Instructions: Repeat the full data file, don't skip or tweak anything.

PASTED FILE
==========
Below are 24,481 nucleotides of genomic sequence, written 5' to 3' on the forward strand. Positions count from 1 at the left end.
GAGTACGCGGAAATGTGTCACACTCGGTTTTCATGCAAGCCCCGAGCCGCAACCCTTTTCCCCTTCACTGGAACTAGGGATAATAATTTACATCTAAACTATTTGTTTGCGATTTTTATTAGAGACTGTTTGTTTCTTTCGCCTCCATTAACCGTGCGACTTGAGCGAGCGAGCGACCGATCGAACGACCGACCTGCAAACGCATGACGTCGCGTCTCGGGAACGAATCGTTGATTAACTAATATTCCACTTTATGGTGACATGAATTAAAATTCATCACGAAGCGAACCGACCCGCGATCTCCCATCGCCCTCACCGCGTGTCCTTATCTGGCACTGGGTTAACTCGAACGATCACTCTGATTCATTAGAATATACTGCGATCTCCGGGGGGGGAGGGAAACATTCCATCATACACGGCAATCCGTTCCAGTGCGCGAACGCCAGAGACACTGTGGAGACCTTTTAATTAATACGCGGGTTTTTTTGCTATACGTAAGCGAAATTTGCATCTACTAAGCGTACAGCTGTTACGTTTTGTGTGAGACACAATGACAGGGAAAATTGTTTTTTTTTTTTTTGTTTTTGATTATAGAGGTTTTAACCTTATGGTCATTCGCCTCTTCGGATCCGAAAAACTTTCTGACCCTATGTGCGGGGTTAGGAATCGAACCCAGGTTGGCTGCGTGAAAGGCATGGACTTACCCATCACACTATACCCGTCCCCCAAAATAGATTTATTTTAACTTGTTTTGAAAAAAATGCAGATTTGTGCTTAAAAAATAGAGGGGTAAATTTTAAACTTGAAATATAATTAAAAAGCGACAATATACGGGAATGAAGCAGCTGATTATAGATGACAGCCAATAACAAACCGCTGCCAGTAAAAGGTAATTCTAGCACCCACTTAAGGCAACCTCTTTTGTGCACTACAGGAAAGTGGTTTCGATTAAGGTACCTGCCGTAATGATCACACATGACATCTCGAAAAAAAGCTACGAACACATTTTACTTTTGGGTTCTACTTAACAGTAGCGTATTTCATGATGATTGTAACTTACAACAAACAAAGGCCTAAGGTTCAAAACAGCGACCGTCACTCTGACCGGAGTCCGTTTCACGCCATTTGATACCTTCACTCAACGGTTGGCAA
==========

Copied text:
Below are 24,481 nucleotides of genomic sequence, written 5' to 3' on the forward strand. Positions count from 1 at the left end.
GAGTACGCGGAAATGTGTCACACTCGGTTTTCATGCAAGCCCCGAGCCGCAACCCTTTTCCCCTTCACTGGAACTAGGGATAATAATTTACATCTAAACTATTTGTTTGCGATTTTTATTAGAGACTGTTTGTTTCTTTCGCCTCCATTAACCGTGCGACTTGAGCGAGCGAGCGACCGATCGAACGACCGACCTGCAAACGCATGACGTCGCGTCTCGGGAACGAATCGTTGATTAACTAATATTCCACTTTATGGTGACATGAATTAAAATTCATCACGAAGCGAACCGACCCGCGATCTCCCATCGCCCTCACCGCGTGTCCTTATCTGGCACTGGGTTAACTCGAACGATCACTCTGATTCATTAGAATATACTGCGATCTCCGGGGGGGGAGGGAAACATTCCATCATACACGGCAATCCGTTCCAGTGCGCGAACGCCAGAGACACTGTGGAGACCTTTTAATTAATACGCGGGTTTTTTTGCTATACGTAAGCGAAATTTGCATCTACTAAGCGTACAGCTGTTACGTTTTGTGTGAGACACAATGACAGGGAAAATTGTTTTTTTTTTTTTTGTTTTTGATTATAGAGGTTTTAACCTTATGGTCATTCGCCTCTTCGGATCCGAAAAACTTTCTGACCCTATGTGCGGGGTTAGGAATCGAACCCAGGTTGGCTGCGTGAAAGGCATGGACTTACCCATCACACTATACCCGTCCCCCAAAATAGATTTATTTTAACTTGTTTTGAAAAAAATGCAGATTTGTGCTTAAAAAATAGAGGGGTAAATTTTAAACTTGAAATATAATTAAAAAGCGACAATATACGGGAATGAAGCAGCTGATTATAGATGACAGCCAATAACAAACCGCTGCCAGTAAAAGGTAATTCTAGCACCCACTTAAGGCAACCTCTTTTGTGCACTACAGGAAAGTGGTTTCGATTAAGGTACCTGCCGTAATGATCACACATGACATCTCGAAAAAAAGCTACGAACACATTTTACTTTTGGGTTCTACTTAACAGTAGCGTATTTCATGATGATTGTAACTTACAACAAACAAAGGCCTAAGGTTCAAAACAGCGACCGTCACTCTGACCGGAGTCCGTTTCACGCCATTTGATACCTTCACTCAACGGTTGGCAA